How to Handle Boundary Line Encroachments

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Is part of your neighbor’s fence, shed, driveway or deck on your land?

If so, it’s important that you address the matter.

Doing nothing could lead to you losing part of your land.

Adverse Possession

According to Massachusetts’ law, if a person openly and continuously uses your land without your permission for 20 years or more, that person can take ownership of the land he used.

This is the doctrine of adverse possession.

For example, say your neighbor builds a fence.

The fence extends five feet onto your property.

It remains in place without your permission for 20 years.

At that point—after 20 years of the fence being on your property—you can no longer force the neighbor to move it.

In fact, the neighbor can seek a court judgment establishing his ownership of the portion of your land encompassed by the fence.

So how do you prevent this from happening?

Get a Survey

First, have your land surveyed.

The average survey costs between $150 and $200.

The survey will show if there is in fact a boundary line encroachment.

It will also show the extent of the encroachment.

Once you’ve confirmed that there is a boundary line issue, you have two options.

Allow the Encroachment

If you don’t mind the encroachment, you can simply give your neighbor written permission to be on your land.

This should prevent any future claims of adverse possession.

Your written authorization should do all of the following:

  1. Clearly describe the encroachment
  2. Expressly permit the encroachment
  3. State that you may revoke your permission at anytime

The document should be signed, notarized and recorded in your county’s registry of deeds.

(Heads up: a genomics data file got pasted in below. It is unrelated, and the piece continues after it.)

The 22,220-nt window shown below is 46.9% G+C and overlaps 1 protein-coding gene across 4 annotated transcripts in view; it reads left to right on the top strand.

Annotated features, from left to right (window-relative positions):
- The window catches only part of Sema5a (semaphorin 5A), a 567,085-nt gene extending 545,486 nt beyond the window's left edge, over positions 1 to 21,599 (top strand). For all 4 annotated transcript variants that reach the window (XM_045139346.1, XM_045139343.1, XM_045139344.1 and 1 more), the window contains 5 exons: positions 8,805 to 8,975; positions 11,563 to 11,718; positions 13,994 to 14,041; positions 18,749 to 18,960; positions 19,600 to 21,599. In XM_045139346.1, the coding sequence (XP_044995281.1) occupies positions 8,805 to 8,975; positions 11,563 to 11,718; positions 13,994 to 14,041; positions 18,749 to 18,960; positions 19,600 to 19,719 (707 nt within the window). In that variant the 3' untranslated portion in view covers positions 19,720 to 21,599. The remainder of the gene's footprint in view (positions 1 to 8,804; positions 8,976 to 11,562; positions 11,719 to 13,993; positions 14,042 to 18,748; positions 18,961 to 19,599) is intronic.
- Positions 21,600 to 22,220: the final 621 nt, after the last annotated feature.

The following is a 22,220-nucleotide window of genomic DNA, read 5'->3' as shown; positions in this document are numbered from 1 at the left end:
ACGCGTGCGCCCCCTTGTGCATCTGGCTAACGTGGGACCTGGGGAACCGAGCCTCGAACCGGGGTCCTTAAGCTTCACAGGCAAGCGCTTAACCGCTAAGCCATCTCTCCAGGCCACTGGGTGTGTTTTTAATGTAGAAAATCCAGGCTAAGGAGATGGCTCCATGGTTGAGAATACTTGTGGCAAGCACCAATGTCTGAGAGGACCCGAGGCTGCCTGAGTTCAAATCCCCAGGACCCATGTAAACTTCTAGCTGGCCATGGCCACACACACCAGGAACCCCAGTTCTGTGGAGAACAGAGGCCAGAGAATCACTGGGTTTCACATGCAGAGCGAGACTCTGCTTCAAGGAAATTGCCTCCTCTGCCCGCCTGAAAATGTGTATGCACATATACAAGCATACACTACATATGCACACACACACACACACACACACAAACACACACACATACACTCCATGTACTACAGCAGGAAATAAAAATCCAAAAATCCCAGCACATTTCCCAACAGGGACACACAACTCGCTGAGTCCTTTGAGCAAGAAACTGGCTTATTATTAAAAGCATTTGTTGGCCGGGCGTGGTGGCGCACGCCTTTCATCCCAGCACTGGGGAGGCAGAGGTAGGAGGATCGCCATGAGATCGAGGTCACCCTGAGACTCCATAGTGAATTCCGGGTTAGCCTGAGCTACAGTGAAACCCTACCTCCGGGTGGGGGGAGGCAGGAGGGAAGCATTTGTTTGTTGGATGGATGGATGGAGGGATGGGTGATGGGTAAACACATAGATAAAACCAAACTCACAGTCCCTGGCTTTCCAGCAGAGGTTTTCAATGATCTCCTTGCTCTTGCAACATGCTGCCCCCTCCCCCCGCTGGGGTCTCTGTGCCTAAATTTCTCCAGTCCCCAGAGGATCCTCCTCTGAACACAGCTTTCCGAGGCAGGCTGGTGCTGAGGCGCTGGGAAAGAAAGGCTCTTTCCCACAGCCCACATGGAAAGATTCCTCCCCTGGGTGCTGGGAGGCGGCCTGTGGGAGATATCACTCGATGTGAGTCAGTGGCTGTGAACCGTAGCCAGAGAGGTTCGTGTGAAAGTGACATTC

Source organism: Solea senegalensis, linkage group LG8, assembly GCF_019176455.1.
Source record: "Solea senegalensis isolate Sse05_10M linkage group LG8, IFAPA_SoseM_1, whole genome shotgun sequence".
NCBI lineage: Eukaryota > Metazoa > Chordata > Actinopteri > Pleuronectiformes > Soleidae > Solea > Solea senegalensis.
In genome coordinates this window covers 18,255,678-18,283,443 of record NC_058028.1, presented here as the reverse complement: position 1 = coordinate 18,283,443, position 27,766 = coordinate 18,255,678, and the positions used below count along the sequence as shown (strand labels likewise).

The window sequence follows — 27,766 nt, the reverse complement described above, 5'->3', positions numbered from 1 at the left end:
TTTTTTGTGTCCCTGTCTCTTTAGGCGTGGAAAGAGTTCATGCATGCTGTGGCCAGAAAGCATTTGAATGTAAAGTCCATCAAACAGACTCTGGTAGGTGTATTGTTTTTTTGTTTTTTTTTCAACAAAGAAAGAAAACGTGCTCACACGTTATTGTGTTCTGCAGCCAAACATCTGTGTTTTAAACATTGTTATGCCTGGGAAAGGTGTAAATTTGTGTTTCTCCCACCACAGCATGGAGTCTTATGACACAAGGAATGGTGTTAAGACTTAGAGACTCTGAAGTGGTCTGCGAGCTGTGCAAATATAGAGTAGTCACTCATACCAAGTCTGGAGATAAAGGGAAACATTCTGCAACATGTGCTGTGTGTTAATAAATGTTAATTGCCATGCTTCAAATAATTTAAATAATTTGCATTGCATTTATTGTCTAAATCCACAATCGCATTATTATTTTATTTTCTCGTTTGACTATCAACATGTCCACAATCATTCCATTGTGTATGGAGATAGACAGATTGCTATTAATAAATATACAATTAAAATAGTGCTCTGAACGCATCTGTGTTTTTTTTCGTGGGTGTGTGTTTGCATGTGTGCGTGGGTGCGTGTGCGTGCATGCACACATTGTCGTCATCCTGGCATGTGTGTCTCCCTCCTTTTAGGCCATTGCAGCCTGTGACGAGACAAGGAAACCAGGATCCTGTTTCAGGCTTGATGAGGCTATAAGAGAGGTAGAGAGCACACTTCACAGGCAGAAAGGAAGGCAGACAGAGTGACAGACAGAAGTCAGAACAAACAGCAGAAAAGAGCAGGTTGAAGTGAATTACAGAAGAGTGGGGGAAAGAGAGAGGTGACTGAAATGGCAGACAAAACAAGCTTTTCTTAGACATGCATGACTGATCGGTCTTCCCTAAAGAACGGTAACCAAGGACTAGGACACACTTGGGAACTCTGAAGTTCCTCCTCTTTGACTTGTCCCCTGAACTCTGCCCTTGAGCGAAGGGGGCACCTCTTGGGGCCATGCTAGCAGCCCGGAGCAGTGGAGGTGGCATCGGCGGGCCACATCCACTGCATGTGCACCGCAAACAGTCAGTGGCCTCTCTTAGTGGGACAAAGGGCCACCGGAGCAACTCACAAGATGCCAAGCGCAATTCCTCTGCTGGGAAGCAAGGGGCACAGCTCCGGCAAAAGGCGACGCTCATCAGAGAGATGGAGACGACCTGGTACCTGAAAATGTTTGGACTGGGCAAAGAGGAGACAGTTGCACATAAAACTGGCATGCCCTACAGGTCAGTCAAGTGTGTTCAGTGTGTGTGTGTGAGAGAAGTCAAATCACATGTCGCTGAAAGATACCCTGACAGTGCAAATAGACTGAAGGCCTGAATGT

The recording cost will be $75.

Demand That the Encroachment be Removed

If you want the encroachment removed, it may take some work.

Start by sending a “No Trespass” order to your neighbor.

Here’s an example.

The law is defined in M.G.L. ch. 266 § 120.

You should have the notice delivered by the sheriff’s department.

It will cost about $50.

If the neighbor ignores your notice, then you will need a court order forcing him to remove the encroachment.

At that point, you will almost certainly need to hire an attorney.

Bureaucracy – 4 Tips for Dealing with Government Agencies

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Bureaucracy is unavoidable.  It pervades almost every aspect of our lives.

Think about it.

Are you getting married?   Then you’ll need a license.

Building a deck?  Not without a permit.

Hiring an employee?  You’d better tell the state.

Dealing with the government at any level—federal, state or local—is never easy.

But how you approach the situation can minimize your frustration.

Here are a few tips that may help.

Understand the Bureaucrat’s Mentality

First, you need to understand that you’re dealing with a check-the-box mentality.

You either have the information or paperwork that the bureaucrat needs or you don’t.

If you don’t, then no amount of reasoning or arguing is going to help you.

So it’s best—before you submit anything to a government office—to understand exactly what they need from you.

 If You Don’t Know What You’re Doing—Say So!

Many bureaucrats talk down to people.

The moment they realize you’re confused about their policies or procedures, they treat you like the village idiot.

You should always admit your ignorance.  If you don’t know what you’re doing, say so.

Then ask for help.

This will disarm most bureaucrats and encourage them to act more like helpers and less like regulators.

Write Down Everything

Even bureaucrats can’t comprehend all the rules and regulations they enforce.

I often get conflicting advice from bureaucrats that work in the same office.

It’s possible to get their advice, do exactly what they say and then have them reject your paperwork when you finally submit it.